However, the survey also notes that servicing the SME market poses some important challenges as well. “Banks find themselves in a ‘vicious circle’ that is difficult to overcome: The informality of SMEs makes it difficult to determine their ability to pay, and there is a lack of guarantees for compliance with internal and regulatory requirements,” the study notes, adding that for banks to obtain the necessary information involves additional costs. Other concerns include the short lifespan of many such businesses and the lack of specialized training for bank staff to address their unique needs. However, the study indicates that such limitations are declining and, with Felaban data showing SMEs account for 64% of jobs and 40% of GDP in the region, banks are up for the challenge.

Eduardo Ebensperger, Banco de Chile

Initiatives are varied. Scotiabank, this year’s winner in the Turks and Caicos Islands, offers specialized workshops for SMEs on everything from drafting business plans to evaluating tools for cash flow management. Ficohsa in Honduras has operated a specialized banking center for SMEs since 2015, offering products and services tailored to these businesses, including loans, foreign currency transactions and point of sale services, among others. Our winner in Chile, Banco de Chile, was recognized by the government last year for its active role in helping secure loans for SMEs with government guarantees.

Millennials also present an interesting market segment for banks throughout the region. According to World Bank data, there are 154 million people between the ages of 15 and 29 in Latin America and the Caribbean, many of whom are unbanked or underbanked. To attract them, however, banks have also had to adapt to the different ways in which younger customers communicate.

“The new generations want the best service, without limitations of geography and time,” says Camilo Atala, CEO of Grupo Financiero Ficohsa. In 2016, the Honduran bank launched its electronic banking platform, followed this year by the introduction of its first app. “We are the only bank in Honduras to offer social media banking, a ‘personal banking assistant’ tool that provides personal banking information through direct messages on Facebook and Twitter.”

Banco de Credito del Peru launched a digital transformation strategy that includes the use of artificial intelligence and cognitive technology. Our country winner in Peru, it is the first bank there to use a chatbot to handle customer contacts through Facebook Messenger. Banco Agromercantil in Guatemala launched BAMillennials, a division that issues the country’s first personalized debit cards and allows customers to gain access to unique experiences, including concerts and events, as well as to such value-added benefits as insurance services.

Aimee Senmat de Grimaldo, Banistmo

At the heart of these changes are banks’ increased investments in technology to better serve customers in the way they now expect to be serviced. “The consumer has changed,” says Aimee Senmat de Grimaldo, CEO of Banistmo in Panama. “Clients expect simpler and immediate interactions, real-time access to information to compare and contrast with their friends and family before making a decision, and they also expect solutions where and when they need them.” Senmat de Grimaldo believes that only those banks capable of evolving their processes and technology to meet this new reality will survive. Banistmo is currently overhauling its entire operational architecture to do just that.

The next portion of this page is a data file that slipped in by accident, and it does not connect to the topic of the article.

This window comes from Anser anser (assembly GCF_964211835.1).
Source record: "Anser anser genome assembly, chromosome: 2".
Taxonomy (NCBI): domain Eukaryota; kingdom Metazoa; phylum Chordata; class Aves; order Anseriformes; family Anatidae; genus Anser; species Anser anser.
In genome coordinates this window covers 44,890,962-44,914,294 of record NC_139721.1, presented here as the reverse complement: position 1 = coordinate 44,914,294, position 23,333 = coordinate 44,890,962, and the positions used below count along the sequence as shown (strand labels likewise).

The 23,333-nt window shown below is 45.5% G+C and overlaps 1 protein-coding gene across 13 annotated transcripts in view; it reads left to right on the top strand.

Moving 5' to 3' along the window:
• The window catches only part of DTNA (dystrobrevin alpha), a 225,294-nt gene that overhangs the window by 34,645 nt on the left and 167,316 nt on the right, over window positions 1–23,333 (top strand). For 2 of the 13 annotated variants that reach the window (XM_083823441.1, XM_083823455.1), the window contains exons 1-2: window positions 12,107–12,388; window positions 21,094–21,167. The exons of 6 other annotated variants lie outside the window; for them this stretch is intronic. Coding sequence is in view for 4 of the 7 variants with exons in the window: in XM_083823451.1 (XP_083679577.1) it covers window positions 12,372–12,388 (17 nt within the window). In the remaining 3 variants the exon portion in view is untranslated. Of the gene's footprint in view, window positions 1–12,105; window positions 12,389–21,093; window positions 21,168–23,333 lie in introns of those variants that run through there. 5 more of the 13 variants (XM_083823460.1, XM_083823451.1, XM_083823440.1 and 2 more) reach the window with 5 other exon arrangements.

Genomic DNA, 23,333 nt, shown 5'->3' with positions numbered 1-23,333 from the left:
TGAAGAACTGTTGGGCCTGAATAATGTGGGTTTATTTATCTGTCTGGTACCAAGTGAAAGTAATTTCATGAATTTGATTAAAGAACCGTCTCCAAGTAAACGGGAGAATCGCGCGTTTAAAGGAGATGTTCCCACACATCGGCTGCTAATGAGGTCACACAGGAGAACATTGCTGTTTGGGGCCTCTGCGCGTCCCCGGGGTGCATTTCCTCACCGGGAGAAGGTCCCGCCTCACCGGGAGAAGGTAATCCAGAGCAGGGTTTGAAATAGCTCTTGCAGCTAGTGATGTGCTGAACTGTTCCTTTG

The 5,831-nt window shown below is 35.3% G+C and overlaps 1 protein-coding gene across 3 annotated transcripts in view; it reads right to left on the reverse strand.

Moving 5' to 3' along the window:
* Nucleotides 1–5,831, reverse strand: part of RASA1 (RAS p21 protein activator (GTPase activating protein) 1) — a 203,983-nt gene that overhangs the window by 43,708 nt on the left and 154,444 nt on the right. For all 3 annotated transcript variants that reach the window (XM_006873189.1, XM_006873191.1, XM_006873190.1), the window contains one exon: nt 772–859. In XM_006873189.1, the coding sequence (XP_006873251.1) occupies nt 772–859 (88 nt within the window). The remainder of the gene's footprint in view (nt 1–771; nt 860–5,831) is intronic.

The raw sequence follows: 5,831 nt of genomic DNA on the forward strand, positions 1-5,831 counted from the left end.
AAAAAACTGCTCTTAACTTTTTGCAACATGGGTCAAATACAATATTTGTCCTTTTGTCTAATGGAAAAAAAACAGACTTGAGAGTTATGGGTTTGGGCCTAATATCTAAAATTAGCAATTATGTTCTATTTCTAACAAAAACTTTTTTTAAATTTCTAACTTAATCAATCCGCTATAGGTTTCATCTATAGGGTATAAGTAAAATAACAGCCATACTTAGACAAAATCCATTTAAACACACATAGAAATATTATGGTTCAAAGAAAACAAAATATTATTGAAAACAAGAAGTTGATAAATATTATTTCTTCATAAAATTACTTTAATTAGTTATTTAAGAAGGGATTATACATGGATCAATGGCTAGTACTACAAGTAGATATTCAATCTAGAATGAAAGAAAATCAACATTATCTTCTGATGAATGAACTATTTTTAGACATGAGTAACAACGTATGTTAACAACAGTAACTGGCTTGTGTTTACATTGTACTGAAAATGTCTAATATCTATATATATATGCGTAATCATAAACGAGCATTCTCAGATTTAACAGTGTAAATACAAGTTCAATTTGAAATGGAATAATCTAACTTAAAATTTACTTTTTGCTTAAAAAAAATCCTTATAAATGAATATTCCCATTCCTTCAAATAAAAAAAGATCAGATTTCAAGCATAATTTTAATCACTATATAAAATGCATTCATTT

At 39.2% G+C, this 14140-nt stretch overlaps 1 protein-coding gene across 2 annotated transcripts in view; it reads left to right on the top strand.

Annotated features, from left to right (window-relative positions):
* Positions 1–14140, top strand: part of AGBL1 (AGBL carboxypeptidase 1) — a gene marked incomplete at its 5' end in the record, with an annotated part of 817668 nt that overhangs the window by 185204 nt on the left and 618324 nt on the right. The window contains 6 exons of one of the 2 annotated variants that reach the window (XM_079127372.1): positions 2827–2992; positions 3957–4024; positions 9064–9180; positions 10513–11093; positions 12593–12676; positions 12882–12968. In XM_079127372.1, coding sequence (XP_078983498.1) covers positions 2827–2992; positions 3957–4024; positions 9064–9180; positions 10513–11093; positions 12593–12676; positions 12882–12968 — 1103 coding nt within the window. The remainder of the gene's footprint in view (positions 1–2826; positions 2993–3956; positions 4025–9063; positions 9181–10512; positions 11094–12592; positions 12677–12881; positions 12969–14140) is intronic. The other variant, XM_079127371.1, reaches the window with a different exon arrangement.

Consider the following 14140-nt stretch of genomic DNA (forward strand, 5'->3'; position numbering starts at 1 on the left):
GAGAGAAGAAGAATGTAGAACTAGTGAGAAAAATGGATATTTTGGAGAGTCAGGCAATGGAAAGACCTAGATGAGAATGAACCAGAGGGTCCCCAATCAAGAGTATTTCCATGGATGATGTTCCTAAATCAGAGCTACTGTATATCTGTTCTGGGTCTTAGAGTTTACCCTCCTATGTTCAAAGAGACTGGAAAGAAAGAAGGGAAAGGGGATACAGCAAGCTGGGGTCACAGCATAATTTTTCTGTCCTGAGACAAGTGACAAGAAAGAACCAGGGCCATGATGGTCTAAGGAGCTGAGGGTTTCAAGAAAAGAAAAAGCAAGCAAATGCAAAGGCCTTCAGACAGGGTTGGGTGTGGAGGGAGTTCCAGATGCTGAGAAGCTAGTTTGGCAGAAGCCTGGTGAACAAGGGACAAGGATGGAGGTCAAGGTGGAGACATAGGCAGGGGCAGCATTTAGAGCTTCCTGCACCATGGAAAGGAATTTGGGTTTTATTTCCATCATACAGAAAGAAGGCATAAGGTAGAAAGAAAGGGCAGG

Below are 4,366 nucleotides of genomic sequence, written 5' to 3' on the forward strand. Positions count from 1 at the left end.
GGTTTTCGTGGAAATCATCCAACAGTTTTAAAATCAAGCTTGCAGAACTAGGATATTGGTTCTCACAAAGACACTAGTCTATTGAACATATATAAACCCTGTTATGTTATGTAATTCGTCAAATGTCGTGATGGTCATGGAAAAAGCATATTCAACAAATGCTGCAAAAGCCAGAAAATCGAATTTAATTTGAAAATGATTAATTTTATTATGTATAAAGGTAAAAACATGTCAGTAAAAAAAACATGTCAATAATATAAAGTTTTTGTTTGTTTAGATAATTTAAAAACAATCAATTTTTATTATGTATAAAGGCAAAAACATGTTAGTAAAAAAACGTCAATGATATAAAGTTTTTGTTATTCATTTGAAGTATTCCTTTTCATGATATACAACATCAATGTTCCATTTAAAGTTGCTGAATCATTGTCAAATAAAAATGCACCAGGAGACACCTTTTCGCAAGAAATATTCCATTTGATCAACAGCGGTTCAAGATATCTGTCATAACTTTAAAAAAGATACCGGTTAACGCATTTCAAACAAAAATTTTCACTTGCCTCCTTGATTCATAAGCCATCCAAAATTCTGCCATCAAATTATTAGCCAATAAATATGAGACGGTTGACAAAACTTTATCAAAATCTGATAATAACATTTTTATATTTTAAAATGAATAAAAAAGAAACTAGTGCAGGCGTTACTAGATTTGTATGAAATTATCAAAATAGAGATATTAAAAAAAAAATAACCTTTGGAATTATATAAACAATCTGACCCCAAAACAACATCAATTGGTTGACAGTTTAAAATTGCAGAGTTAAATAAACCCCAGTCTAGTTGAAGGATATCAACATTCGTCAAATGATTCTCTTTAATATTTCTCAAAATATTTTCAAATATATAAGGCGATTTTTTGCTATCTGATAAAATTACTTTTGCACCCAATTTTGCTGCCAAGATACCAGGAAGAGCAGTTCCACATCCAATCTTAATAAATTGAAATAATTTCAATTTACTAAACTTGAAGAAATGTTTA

Other technology initiatives are underway throughout Latin American and Caribbean banking markets, and they are producing results beyond profitability. The National Commercial Bank of Jamaica, which launched its “Digitization Agenda” in 2015, is now working with universities to help train students in disciplines that will ultimately generate innovation to redefine banking systems and processes while contributing to the creation of higher-paying jobs on the island. In 2016, Banco Agricola in El Salvador, as part of a strategy to modernize its technological infrastructure, inaugurated a new $55 million operations center that has become a model for other banks.

The uncertain business climate has led many Latin Americans to take their money overseas, not only to tax havens and destinations known for bank secrecy laws, but also to banks in Miami and New York. Banks in Latin America, therefore, are working to address this important market segment’s concerns, hoping to keep some of those deposits and investments at home.

In early 2016, Banco de Bogotá in Colombia created a new premium banking operation to reinforce its offerings to its preferred segment. The new division has offices in the country’s major cities, serving more than 13,000 clients on issues regarding investments and risk management. Also in 2016, Scotiabank Bahamas continued its rollout of Scotia Wealth Management, its new brand for high net worth clients, which it initially launched in 2015. The bank now offers investment advisory, private banking, trusts and other wealth solutions for customers in the Bahamas.

As countries in Latin America and the Caribbean work to overcome their economic doldrums, the region’s banks will  play a key role in helping spark the recovery. Banks are targeting productive sectors to provide financing and know-how that can help them rebound and grow, thereby contributing to economic development. Banco do Brasil, for example, has consolidated its position as the principal financial partner for Brazil’s agribusiness sector, a major source of jobs and export revenues. The bank now holds a 62% market share of the rural banking segment, while reporting a nearly 10% rise in agricultural and agroindustrial loans in first-half 2016 over the same period a year earlier. For the 2015-2016 crop season, Banco do Brasil accounted for 57.9% of working capital, 37.9% of investment and 42.4% of crop trading for the sector.